The U.S. Air Force has awarded five companies positions on a potential 10-year, $975 million contract to perform technology maturation and risk reduction work under a program that seeks to build prototypes of an adaptive engine for next-generation fighter aircraft.
The awardees are General Electric’s (NYSE: GE) Edison Works business, Raytheon Technologies’ (NYSE: RTX) Pratt & Whitney subsidiary; Boeing (NYSE: BA), Lockheed Martin (NYSE: LMT) and Northrop Grumman (NYSE: NOC) as part of the prototyping phase of the Next Generation Adaptive Propulsion program.
The contractors will perform design, rig testing, analysis, weapon system integration and prototype engine testing under the NGAP indefinite-delivery/indefinite-quantity contract.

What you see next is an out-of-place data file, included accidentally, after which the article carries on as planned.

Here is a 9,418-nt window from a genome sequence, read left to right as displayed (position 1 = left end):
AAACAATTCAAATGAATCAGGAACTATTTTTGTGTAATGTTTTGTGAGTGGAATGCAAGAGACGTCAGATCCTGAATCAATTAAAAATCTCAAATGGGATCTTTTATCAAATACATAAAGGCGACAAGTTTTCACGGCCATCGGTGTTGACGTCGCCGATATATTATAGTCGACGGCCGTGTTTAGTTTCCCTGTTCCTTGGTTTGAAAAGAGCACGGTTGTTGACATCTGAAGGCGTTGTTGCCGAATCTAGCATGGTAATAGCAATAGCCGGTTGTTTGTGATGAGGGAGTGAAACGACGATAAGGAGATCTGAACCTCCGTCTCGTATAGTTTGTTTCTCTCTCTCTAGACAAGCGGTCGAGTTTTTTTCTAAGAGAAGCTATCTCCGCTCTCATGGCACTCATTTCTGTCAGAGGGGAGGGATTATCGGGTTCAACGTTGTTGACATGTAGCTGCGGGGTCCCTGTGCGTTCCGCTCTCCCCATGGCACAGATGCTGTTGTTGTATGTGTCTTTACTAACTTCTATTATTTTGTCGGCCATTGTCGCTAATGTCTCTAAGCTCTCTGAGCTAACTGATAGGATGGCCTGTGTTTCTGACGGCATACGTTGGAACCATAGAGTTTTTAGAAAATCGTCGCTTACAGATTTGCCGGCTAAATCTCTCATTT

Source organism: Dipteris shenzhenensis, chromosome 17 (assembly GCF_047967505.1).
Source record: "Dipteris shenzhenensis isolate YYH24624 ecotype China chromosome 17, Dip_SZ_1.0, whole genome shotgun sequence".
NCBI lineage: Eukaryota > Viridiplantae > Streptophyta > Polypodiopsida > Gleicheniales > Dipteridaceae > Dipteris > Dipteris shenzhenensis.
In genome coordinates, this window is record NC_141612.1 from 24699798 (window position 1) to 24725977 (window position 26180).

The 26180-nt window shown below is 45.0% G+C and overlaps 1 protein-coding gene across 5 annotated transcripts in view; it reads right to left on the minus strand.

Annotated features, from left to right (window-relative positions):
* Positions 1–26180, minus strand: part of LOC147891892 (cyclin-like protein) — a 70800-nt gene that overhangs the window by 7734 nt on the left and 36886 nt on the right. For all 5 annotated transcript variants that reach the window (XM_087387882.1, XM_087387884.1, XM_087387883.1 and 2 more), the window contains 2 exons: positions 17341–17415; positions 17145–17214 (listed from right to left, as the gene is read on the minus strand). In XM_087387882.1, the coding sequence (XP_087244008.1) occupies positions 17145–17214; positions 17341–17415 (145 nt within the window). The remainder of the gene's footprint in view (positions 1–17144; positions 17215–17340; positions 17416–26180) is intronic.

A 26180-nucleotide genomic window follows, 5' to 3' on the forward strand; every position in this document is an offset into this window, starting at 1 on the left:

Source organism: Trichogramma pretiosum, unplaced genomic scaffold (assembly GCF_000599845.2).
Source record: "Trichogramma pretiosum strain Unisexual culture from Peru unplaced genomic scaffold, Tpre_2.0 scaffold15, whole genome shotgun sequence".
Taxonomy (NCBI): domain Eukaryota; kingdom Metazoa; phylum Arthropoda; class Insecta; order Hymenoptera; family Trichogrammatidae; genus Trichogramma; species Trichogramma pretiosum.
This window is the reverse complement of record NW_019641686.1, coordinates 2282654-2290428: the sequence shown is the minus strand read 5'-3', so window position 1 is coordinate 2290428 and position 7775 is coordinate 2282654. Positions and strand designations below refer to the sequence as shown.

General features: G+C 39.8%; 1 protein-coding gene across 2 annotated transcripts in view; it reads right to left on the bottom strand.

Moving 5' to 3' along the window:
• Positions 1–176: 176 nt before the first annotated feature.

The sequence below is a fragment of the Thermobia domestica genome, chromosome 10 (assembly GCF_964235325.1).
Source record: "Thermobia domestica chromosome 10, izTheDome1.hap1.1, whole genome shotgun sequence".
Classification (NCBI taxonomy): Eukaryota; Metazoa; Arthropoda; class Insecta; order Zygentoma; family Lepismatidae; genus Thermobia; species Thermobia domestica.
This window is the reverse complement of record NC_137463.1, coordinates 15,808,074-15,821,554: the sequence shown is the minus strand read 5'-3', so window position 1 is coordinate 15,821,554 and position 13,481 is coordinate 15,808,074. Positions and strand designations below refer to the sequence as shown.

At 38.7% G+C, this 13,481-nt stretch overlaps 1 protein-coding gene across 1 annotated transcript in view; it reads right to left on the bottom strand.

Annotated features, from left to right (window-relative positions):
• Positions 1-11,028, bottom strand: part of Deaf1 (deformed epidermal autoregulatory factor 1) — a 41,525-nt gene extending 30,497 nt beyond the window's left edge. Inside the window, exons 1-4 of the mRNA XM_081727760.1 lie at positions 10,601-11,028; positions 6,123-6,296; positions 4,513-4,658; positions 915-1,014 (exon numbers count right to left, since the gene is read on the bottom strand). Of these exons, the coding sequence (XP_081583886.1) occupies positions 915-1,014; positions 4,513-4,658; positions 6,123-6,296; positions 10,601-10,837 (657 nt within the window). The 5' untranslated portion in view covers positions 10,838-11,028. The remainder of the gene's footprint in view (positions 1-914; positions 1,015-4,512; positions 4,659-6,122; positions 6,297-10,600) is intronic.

Work will occur at vendors’ respective facilities in Ohio, Connecticut, Missouri and California through July 11, 2032.
John Sneden, director of the Air Force Life Cycle Management Center’s propulsion directorate, said the engine that will power the Next Generation Air Dominance fighter jet will come from the NGAP program, according to a report by Air Force Magazine.
“On the NGAD side, [we’re] kind of looking at how do we provide options for just generally speaking the next generation of air dominance?” Sneden said. “That is what the Next Generation Adaptive Propulsion program is out there to do, is actually look at how do we provide that next-generation propulsion capability?”